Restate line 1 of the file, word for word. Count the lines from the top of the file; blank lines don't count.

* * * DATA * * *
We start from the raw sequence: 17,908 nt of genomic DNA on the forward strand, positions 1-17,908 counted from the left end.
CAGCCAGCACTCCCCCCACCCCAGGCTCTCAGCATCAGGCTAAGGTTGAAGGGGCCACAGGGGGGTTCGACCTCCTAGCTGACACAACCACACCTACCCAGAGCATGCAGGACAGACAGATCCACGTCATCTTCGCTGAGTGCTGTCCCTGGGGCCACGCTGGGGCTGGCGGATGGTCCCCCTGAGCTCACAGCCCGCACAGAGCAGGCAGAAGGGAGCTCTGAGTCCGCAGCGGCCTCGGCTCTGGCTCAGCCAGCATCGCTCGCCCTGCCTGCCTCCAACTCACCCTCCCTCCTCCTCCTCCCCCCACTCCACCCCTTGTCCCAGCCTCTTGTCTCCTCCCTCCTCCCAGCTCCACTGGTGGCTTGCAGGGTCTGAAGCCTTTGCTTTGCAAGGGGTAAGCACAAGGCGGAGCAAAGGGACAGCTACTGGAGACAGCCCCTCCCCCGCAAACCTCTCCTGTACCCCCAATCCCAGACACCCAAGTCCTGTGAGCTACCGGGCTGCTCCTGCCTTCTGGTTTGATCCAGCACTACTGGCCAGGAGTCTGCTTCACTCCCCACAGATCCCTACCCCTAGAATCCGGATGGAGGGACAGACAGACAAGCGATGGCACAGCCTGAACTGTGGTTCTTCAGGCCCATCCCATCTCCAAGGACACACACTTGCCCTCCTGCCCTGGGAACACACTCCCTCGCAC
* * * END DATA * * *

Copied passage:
We start from the raw sequence: 17,908 nt of genomic DNA on the forward strand, positions 1-17,908 counted from the left end.